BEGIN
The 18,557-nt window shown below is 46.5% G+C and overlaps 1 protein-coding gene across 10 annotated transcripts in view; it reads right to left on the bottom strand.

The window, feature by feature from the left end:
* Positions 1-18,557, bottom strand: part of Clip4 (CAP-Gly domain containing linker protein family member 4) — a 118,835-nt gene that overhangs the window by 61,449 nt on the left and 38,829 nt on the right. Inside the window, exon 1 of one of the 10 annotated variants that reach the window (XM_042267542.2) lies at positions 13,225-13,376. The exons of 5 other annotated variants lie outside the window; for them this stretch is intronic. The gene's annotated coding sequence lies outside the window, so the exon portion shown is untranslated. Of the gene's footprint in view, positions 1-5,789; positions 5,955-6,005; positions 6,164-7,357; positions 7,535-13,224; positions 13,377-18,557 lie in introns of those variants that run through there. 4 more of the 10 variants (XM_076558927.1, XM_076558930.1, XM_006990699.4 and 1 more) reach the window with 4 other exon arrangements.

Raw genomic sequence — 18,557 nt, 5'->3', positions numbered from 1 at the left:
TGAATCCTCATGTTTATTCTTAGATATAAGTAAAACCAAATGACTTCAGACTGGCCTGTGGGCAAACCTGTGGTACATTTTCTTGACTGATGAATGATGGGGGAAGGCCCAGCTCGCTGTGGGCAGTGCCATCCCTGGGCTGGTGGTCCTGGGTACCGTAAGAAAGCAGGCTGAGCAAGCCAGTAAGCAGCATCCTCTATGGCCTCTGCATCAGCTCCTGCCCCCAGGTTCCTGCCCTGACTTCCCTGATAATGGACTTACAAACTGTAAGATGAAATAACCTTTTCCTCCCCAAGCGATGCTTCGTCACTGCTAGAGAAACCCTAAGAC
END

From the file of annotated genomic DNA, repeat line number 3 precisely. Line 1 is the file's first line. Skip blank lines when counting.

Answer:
* Positions 1-18,557, bottom strand: part of Clip4 (CAP-Gly domain containing linker protein family member 4) — a 118,835-nt gene that overhangs the window by 61,449 nt on the left and 38,829 nt on the right. Inside the window, exon 1 of one of the 10 annotated variants that reach the window (XM_042267542.2) lies at positions 13,225-13,376. The exons of 5 other annotated variants lie outside the window; for them this stretch is intronic. The gene's annotated coding sequence lies outside the window, so the exon portion shown is untranslated. Of the gene's footprint in view, positions 1-5,789; positions 5,955-6,005; positions 6,164-7,357; positions 7,535-13,224; positions 13,377-18,557 lie in introns of those variants that run through there. 4 more of the 10 variants (XM_076558927.1, XM_076558930.1, XM_006990699.4 and 1 more) reach the window with 4 other exon arrangements.